How Often To Go Rucking Without Injuring Yourself

You are advised to avoid rucking every day since it’s not recommended. People looking to achieve their goals within a certain period of time always opt for everyday rucking and even though it has its disadvantages, it’s not impossible.

In case you’ve decided to go on with the challenge, consider rucking with heavy weights on short distances. Keep in mind that it may not be the best choice for you to attain your goals.

1. Is Rucking every day bad?

Everyone has a different verge of achieving a better level of fitness by gaining muscle strength.

This explains why people’s levels of training programs are different but anyone can overtrain and achieve a certain goal if they are well motivated.

The disadvantage of overtraining so much is that it starts to work against and not to help you and as a result limits your chances of achieving your goals.

Every day rucking with heavier weights for long distances will eventually lead to an overtraining syndrome.

Based on a study published by SHJ, symptoms that may come as a result of overtraining aerobic exercises include depression, body fatigue, and lack of motivation.

While you ruck every day, especially for long distances with an additional weight on your back, you tend to overwork your muscles and since you’re doing it on a daily basis, they lack enough time to completely heal and recover.

Even though tearing and stressing your muscles is important for growth, you may also want to make time for the muscles to recover.

See also  Is Rucking Really Good For You? (Read This First!)

Example

Craig has just joined rucking and he’s interested in growth since he’s an active person.

With the urge of increasing weight to 30% more than usual, he chooses to go rucking every day of the month while covering a distance of almost 7 miles.

Below is a view of what he’ll be experiencing at the start and last day of the month;

  • Day 1-10

During the first 2 – 4 days he will be able to do all workouts correctly and even though he has a massive sweat drip, he still has the drive to keep going.

Coming towards the end of the week, he starts feeling a few backaches while the muscles on the legs become sore.

  • Day 11-20

Craig still pushes through training but as days pass, his back keeps hurting. His legs, back, and abs are very sore from the hard training.

By this time, thoughts of skipping a rucking day start popping in as he feels very exhausted.

  • Day 21-30

Due to the motivation left in him, he keeps on going but sadly, he is struggling to go past 5 or even 4 miles.

At this point, his body is really aching while fatigue is at its full bar. His muscles tend to ache while doing simple activities as he keeps on losing his motivation.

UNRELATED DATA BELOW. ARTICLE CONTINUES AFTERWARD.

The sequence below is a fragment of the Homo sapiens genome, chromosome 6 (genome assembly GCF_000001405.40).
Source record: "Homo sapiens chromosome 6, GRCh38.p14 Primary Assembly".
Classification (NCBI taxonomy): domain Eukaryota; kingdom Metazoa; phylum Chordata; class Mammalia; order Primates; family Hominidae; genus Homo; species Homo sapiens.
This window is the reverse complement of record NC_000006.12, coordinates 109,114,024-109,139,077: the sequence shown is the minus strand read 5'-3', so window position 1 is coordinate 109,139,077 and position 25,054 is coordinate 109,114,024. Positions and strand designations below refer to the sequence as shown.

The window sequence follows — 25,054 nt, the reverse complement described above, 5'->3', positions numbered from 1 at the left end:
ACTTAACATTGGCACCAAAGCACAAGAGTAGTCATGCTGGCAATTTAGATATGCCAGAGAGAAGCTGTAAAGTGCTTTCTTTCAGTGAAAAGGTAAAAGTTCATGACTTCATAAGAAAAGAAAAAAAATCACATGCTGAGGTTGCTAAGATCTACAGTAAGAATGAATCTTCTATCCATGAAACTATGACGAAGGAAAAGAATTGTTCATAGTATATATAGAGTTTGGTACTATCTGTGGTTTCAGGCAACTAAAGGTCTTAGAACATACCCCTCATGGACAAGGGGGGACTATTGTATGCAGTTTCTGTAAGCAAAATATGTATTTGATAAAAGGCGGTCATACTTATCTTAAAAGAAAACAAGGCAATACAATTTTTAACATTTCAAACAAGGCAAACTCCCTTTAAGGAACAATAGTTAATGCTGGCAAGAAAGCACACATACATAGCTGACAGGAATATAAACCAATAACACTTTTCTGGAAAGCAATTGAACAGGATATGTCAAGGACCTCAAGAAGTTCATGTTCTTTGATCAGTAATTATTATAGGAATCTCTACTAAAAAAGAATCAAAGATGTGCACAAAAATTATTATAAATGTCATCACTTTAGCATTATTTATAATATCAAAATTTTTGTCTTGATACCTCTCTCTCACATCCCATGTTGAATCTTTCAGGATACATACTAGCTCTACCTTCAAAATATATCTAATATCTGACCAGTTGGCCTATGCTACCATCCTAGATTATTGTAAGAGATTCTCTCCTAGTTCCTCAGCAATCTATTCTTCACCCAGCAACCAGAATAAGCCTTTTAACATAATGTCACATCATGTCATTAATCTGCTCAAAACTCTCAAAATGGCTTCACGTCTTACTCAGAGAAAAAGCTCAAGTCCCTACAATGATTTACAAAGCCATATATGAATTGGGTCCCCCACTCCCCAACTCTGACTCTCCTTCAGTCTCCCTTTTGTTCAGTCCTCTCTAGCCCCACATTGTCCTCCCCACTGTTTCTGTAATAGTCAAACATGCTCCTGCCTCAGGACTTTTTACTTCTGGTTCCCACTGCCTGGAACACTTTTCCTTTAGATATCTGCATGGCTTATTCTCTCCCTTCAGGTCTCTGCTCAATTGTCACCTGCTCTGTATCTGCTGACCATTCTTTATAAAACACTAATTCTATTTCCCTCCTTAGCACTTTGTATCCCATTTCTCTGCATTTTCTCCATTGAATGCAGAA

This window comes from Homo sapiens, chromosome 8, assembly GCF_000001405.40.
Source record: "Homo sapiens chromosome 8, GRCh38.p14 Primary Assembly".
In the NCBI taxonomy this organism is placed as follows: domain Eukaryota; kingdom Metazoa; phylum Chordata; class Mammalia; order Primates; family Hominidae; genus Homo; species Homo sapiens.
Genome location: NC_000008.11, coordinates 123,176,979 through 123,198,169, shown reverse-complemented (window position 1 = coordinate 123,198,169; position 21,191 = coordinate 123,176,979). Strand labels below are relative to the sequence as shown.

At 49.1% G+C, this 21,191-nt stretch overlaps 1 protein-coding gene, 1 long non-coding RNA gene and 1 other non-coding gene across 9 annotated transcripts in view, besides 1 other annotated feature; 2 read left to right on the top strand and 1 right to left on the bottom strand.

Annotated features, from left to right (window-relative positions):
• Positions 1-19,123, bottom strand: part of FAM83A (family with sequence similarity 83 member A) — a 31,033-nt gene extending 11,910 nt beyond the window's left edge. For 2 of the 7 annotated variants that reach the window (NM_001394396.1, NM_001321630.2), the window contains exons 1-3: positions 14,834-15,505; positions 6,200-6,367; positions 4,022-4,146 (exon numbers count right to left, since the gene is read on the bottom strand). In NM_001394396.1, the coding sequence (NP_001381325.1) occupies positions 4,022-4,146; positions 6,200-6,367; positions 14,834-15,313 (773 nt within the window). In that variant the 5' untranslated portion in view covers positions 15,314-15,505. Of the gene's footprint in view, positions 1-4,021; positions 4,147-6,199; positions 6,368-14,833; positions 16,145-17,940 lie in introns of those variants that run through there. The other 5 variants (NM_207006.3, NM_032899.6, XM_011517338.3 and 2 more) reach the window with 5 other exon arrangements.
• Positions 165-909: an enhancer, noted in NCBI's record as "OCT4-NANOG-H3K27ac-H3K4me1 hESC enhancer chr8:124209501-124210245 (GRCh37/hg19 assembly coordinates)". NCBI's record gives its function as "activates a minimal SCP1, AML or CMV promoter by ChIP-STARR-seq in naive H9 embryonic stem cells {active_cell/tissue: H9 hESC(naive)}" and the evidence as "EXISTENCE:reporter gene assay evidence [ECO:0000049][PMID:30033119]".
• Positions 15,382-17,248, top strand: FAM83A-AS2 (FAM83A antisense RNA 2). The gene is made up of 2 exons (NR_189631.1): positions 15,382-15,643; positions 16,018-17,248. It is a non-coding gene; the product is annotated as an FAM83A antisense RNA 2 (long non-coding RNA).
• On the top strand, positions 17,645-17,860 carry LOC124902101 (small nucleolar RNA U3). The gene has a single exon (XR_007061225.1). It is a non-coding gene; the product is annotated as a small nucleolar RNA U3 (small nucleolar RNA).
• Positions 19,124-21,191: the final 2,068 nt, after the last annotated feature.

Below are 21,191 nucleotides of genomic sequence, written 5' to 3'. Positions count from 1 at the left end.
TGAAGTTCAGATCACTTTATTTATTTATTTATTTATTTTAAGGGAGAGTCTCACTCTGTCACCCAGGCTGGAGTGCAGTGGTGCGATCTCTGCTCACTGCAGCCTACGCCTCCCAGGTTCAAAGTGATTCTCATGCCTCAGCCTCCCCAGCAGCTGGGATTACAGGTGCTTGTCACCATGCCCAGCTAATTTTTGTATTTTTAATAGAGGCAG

The example above, clearly shows that Craig did not have enough time for their body to recover because as his body parts tried to recover, he still continued to apply pressure to his muscles.

This exposed him to injuries associated with rucking. You can see his graph is slowly dropping as days passed by due to the muscles being sore for the whole month which led to DOMS, (delayed onset muscle soreness.

See also  3 Best Osprey Backpacks for Rucking

To avoid this kind of situation, you should try to have enough rest after a heavy workout, and also a diet rich in proteins is highly required.

2. The benefits of everyday rucking

Daily rucking for a particular period of time, if correctly done, can greatly boost your endurance and weight load.

However, it requires failing and keeping on trying which might take time. Everyone rucks for a specific reason and it is understandable to try and hit your goals quickly.

People who ruck for small distances but with a heavyweight have high chances of having all the benefits because it helps your body withstand the heavyweight.

I advise you to properly keep track of your training to help you identify which weight is suitable and for what miles can you go with it. With these tracks, you can always adapt to a new training session easily.

Rucking also burns a lot of calories and strengthens your muscles. It also improves your cardiovascular health.

Final thoughts

According to the details listed above, rucking every day might be a bad option for you, however, if you find yourself in a situation where you really need to push yourself and over-train, consider rucking for short distances but with a heavyweight.

Whether you are training to improve on your weight load or trying to meet the standards of the military ruck, try to make time and allow your body to heal especially the muscles.